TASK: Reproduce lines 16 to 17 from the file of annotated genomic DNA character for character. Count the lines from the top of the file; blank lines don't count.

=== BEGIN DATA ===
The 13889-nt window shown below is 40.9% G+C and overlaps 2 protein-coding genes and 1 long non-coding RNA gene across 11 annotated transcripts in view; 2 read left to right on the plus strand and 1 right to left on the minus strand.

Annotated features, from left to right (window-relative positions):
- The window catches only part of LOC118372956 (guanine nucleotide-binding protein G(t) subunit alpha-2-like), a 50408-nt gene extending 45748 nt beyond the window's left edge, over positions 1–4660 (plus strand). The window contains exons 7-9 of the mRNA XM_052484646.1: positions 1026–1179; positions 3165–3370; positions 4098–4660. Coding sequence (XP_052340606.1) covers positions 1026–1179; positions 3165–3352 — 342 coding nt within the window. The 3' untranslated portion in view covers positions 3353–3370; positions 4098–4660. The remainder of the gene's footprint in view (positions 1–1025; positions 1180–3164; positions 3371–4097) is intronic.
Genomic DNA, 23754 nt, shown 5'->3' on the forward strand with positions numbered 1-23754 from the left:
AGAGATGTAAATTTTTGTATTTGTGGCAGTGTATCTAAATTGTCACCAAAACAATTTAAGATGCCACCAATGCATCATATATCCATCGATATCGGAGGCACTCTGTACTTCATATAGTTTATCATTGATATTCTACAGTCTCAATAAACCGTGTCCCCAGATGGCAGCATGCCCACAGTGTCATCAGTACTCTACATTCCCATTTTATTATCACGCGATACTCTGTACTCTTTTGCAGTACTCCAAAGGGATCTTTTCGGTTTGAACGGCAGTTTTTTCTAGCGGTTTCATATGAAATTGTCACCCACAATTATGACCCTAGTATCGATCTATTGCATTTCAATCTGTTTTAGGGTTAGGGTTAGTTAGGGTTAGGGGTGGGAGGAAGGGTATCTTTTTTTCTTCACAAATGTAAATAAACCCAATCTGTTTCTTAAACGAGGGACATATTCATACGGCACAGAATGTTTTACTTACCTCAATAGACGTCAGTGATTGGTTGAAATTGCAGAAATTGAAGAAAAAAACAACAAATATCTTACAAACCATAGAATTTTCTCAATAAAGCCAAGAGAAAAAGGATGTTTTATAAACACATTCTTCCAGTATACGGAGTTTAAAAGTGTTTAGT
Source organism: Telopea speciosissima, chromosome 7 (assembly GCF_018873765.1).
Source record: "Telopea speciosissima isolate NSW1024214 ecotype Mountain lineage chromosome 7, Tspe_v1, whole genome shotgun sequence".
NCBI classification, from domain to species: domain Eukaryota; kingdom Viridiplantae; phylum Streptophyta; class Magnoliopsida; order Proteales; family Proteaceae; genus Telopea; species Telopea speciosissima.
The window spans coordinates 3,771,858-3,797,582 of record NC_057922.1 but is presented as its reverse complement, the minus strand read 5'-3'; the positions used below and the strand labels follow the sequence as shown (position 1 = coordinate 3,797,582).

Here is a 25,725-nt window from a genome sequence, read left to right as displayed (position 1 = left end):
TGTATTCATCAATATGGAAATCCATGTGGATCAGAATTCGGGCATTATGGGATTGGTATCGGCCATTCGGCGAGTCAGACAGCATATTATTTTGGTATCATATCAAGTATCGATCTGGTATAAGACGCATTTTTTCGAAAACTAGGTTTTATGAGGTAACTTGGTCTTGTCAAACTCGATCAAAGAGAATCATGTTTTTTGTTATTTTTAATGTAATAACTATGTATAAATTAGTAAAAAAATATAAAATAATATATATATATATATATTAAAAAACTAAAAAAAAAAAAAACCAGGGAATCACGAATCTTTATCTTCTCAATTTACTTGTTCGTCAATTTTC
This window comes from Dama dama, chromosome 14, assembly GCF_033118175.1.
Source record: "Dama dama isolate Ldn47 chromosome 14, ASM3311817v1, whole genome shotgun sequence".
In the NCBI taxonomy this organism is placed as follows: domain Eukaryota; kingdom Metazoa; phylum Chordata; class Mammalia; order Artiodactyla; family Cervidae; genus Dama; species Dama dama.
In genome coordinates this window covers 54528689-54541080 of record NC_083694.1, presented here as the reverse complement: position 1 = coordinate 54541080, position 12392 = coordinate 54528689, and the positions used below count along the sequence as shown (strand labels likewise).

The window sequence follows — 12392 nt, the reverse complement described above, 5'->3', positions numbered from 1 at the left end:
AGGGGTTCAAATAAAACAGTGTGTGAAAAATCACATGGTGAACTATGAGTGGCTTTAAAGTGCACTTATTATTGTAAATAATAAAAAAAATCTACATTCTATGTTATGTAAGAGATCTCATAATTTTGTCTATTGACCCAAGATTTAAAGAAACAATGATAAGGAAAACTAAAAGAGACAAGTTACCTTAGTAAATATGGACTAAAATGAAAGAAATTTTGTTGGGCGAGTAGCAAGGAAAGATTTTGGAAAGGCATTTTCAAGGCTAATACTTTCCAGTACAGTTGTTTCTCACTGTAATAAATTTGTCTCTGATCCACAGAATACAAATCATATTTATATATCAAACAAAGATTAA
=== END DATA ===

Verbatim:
The window sequence follows — 12392 nt, the reverse complement described above, 5'->3', positions numbered from 1 at the left end:
AGGGGTTCAAATAAAACAGTGTGTGAAAAATCACATGGTGAACTATGAGTGGCTTTAAAGTGCACTTATTATTGTAAATAATAAAAAAAATCTACATTCTATGTTATGTAAGAGATCTCATAATTTTGTCTATTGACCCAAGATTTAAAGAAACAATGATAAGGAAAACTAAAAGAGACAAGTTACCTTAGTAAATATGGACTAAAATGAAAGAAATTTTGTTGGGCGAGTAGCAAGGAAAGATTTTGGAAAGGCATTTTCAAGGCTAATACTTTCCAGTACAGTTGTTTCTCACTGTAATAAATTTGTCTCTGATCCACAGAATACAAATCATATTTATATATCAAACAAAGATTAA